Rights group says sanctions must stay
Transparency watchdog Global Witness has called for US sanctions to remain ahead of State Counsellor Daw Aung San Suu Kyi’s visit to Washington.
PREMATURE rolling back of sanctions could risk undoing progress made so far in Myanmar’s democratic transition, resources watchdog Global Witness has warned, urging that targeted sanctions on the corruptionriddled jade industry remain in place.
Global Witness, an international body dedicated to exposing corruption and improving transparency, last year estimated the jade trade to be worth some US$31 billion in 2014 alone – about 48 percent of GDP.
In a statement released yesterday, Global Witness cautioned that the jade industry remains “firmly in the grip of military elites, US-sanctioned drug lords and crony companies”.
Daw Aung San Suu Kyi’s landmark visit to the United States to meet with President Barack Obama this week presents a “golden opportunity” to provide the NLD-led government “with the ammunition it needs to relegate corrupt military rule to its past”, Global Witness said.
Juman Kubba, senior campaigner with Global Witness, said sanctions on the jade trade remain an important mechanism in the peace process – particularly when it comes to the conflict-afflicted jade hub of Kachin State.
“Jade is intertwined with the intractable armed conflict in Kachin State, and removing sanctions takes away a key lever to achieve the lasting peace local people deserve … Removing a tool which could help to bring the right parties to the table would make getting to this goal much harder,” Ms Kubba told The Myanmar Times by email yesterday.
The US has relaxed many of the sanctions imposed in Myanmar, and faces intense pressure from the business lobby.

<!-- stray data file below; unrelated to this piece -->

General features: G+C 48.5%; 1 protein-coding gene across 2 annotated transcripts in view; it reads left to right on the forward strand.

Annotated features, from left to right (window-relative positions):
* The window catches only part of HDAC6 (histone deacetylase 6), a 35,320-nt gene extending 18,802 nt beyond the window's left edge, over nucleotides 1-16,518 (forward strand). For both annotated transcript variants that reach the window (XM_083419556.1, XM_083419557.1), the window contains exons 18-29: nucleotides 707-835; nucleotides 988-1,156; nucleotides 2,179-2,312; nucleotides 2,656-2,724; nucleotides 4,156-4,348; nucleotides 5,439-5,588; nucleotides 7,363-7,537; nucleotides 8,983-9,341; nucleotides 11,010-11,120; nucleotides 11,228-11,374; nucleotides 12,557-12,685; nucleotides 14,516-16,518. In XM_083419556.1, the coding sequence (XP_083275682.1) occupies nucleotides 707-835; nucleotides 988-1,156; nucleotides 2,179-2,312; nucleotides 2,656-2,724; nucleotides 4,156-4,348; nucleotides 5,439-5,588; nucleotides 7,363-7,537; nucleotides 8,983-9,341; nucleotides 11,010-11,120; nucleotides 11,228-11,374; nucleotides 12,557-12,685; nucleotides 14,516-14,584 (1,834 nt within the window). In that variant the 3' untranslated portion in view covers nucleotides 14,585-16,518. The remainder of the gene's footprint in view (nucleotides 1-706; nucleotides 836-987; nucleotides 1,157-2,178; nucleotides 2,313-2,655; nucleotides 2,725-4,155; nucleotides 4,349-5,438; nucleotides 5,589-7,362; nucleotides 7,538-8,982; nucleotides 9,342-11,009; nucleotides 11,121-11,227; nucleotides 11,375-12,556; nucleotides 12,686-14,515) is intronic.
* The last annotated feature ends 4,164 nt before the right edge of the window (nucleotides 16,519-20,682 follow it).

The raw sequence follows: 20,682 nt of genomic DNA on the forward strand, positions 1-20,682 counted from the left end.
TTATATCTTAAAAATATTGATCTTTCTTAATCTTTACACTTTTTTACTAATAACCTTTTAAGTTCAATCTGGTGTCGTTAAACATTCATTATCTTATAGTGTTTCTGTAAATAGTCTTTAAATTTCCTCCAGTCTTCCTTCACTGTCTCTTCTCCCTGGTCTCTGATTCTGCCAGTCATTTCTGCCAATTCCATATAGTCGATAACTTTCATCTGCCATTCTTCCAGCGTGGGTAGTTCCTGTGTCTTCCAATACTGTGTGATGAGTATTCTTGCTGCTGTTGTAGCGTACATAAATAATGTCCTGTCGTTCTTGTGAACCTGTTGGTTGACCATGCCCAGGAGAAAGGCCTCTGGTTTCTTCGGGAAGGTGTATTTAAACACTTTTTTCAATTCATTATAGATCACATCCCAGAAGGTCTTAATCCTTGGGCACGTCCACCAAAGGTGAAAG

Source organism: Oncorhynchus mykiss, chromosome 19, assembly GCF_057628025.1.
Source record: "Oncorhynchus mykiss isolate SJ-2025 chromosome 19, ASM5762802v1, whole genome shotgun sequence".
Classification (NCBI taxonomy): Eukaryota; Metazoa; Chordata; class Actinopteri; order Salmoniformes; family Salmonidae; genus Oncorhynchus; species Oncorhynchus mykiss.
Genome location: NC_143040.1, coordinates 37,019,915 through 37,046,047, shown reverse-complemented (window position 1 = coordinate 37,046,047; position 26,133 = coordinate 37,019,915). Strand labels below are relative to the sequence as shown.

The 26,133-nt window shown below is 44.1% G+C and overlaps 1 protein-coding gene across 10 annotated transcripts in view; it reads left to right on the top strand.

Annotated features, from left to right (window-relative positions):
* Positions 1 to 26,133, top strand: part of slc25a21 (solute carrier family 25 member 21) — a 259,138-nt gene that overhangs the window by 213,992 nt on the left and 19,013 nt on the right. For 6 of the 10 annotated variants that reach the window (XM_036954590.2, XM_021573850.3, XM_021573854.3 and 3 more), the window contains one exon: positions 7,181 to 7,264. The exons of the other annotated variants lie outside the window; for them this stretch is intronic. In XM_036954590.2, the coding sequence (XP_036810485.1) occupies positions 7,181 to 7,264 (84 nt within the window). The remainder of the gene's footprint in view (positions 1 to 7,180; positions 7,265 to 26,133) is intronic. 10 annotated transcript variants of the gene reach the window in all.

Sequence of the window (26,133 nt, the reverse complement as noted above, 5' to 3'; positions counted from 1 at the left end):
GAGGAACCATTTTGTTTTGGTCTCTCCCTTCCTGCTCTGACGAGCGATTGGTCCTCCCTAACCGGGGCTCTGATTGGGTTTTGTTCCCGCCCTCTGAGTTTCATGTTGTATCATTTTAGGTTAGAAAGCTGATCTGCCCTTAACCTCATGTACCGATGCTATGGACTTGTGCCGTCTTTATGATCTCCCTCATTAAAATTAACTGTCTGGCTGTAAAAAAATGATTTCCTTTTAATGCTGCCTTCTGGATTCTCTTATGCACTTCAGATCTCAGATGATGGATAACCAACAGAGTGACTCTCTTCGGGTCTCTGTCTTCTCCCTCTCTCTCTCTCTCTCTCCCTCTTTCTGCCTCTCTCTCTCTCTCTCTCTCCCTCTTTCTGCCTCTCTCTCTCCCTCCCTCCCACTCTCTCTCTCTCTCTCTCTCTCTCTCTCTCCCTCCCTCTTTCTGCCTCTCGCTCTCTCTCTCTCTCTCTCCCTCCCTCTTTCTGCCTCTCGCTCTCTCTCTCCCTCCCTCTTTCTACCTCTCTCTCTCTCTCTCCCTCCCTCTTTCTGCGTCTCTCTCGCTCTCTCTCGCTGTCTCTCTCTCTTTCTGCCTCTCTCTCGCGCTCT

Global Witness pointed to the lobbying efforts of US-based machinery manufacturer Caterpillar as a prime example of the importance of sanctions, and the leverage they can provide. Research carried out by Global Witness uncovered that Caterpillar had partnered locally with a front company linked to US-sanctioned drug lord Wei Hsueh-Kang.
Wei Hsueh-Kang, also known as Prasit Chivinnitipanya, sits on the US most-wanted list with a US$2 million bounty. He is also the commander of the United Wa State Army’s (UWSA) southern command – the country’s largest non-state armed group. The UWSA is believed to be a major player in the heroin, methamphetamine and jade trades.
Ms Kubba said early attempts by the new government to rein in the jade industry are a welcome development.
“Notably, there has been [movement] on jade mining permits, with no licences being extended or new licences being granted until a revised legal framework is in place. This is critical in creating the space for change,” she said.
“Increasing transparency in the sector, and strengthening the regulated market is an important part of improving the jade sector, and making sure the benefits reach Myanmar’s people.”
Workers wait for a truck to unload in Hpakant jade mining area.